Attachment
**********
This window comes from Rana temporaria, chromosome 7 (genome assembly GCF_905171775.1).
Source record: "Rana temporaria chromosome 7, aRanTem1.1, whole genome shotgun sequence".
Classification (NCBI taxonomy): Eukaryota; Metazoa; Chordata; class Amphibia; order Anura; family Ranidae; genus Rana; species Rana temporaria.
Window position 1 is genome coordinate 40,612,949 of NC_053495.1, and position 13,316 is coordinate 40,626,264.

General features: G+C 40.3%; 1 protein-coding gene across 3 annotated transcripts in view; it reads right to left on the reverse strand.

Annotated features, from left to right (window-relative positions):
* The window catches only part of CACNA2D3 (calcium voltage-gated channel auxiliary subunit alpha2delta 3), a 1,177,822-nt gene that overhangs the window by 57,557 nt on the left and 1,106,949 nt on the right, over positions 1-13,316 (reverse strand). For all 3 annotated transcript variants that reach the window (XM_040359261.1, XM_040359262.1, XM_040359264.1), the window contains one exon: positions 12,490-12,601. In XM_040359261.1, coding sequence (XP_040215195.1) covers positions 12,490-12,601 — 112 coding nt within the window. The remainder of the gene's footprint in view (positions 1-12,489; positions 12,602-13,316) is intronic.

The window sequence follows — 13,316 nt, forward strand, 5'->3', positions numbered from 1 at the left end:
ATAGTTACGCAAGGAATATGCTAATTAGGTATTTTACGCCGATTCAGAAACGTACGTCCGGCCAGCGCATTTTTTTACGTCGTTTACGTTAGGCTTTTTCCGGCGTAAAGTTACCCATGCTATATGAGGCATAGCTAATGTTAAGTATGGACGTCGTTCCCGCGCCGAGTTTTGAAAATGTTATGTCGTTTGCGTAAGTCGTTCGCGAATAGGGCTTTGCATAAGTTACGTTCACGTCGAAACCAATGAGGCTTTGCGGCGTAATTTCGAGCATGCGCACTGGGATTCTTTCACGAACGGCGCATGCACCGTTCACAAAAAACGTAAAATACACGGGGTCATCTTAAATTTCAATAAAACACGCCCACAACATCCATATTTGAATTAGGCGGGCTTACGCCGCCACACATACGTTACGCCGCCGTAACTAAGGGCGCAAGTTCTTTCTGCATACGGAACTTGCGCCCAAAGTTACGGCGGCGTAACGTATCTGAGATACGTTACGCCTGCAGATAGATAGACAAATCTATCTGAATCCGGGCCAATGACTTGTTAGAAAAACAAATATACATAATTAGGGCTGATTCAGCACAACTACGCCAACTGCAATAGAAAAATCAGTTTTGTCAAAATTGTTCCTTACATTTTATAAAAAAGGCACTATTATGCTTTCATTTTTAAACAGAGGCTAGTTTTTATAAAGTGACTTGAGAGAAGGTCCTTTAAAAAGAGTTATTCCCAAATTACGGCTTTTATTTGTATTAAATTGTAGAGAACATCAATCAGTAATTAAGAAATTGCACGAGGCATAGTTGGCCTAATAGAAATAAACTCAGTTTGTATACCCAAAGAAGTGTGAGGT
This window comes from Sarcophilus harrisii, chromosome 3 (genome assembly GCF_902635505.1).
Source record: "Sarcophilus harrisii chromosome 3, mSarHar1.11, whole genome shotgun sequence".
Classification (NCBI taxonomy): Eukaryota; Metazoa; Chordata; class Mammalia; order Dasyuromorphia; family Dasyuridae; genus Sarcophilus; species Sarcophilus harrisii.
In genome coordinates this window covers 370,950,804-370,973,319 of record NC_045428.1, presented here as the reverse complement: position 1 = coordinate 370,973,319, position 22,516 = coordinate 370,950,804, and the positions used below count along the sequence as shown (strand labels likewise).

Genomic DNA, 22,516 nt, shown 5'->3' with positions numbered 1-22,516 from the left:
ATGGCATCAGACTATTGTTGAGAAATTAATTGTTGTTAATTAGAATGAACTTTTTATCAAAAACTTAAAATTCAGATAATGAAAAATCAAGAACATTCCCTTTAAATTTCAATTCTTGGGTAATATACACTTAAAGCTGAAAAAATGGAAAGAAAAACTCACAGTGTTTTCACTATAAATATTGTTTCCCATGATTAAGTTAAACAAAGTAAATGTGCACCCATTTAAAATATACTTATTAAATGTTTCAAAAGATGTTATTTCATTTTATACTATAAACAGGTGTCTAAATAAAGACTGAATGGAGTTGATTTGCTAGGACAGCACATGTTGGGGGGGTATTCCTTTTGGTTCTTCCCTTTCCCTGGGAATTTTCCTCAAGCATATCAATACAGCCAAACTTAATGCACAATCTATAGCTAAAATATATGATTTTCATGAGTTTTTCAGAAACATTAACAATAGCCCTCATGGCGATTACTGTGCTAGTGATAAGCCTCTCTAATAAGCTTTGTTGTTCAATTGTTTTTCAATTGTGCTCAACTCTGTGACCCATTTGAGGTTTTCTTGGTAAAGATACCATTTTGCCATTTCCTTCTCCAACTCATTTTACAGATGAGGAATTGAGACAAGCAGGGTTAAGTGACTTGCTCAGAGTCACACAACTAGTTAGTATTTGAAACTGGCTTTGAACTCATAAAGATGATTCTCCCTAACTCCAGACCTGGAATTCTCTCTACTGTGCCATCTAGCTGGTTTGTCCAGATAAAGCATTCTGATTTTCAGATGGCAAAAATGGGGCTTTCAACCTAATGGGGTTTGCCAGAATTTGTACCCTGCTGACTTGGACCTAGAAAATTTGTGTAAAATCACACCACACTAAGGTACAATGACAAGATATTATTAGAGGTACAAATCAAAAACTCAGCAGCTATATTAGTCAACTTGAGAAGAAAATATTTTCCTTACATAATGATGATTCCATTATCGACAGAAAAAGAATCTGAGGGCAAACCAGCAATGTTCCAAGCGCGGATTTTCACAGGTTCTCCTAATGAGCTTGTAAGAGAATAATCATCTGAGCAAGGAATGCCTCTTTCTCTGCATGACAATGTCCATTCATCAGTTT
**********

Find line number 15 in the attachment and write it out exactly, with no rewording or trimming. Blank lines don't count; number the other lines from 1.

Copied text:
ATGGCATCAGACTATTGTTGAGAAATTAATTGTTGTTAATTAGAATGAACTTTTTATCAAAAACTTAAAATTCAGATAATGAAAAATCAAGAACATTCCCTTTAAATTTCAATTCTTGGGTAATATACACTTAAAGCTGAAAAAATGGAAAGAAAAACTCACAGTGTTTTCACTATAAATATTGTTTCCCATGATTAAGTTAAACAAAGTAAATGTGCACCCATTTAAAATATACTTATTAAATGTTTCAAAAGATGTTATTTCATTTTATACTATAAACAGGTGTCTAAATAAAGACTGAATGGAGTTGATTTGCTAGGACAGCACATGTTGGGGGGGTATTCCTTTTGGTTCTTCCCTTTCCCTGGGAATTTTCCTCAAGCATATCAATACAGCCAAACTTAATGCACAATCTATAGCTAAAATATATGATTTTCATGAGTTTTTCAGAAACATTAACAATAGCCCTCATGGCGATTACTGTGCTAGTGATAAGCCTCTCTAATAAGCTTTGTTGTTCAATTGTTTTTCAATTGTGCTCAACTCTGTGACCCATTTGAGGTTTTCTTGGTAAAGATACCATTTTGCCATTTCCTTCTCCAACTCATTTTACAGATGAGGAATTGAGACAAGCAGGGTTAAGTGACTTGCTCAGAGTCACACAACTAGTTAGTATTTGAAACTGGCTTTGAACTCATAAAGATGATTCTCCCTAACTCCAGACCTGGAATTCTCTCTACTGTGCCATCTAGCTGGTTTGTCCAGATAAAGCATTCTGATTTTCAGATGGCAAAAATGGGGCTTTCAACCTAATGGGGTTTGCCAGAATTTGTACCCTGCTGACTTGGACCTAGAAAATTTGTGTAAAATCACACCACACTAAGGTACAATGACAAGATATTATTAGAGGTACAAATCAAAAACTCAGCAGCTATATTAGTCAACTTGAGAAGAAAATATTTTCCTTACATAATGATGATTCCATTATCGACAGAAAAAGAATCTGAGGGCAAACCAGCAATGTTCCAAGCGCGGATTTTCACAGGTTCTCCTAATGAGCTTGTAAGAGAATAATCATCTGAGCAAGGAATGCCTCTTTCTCTGCATGACAATGTCCATTCATCAGTTT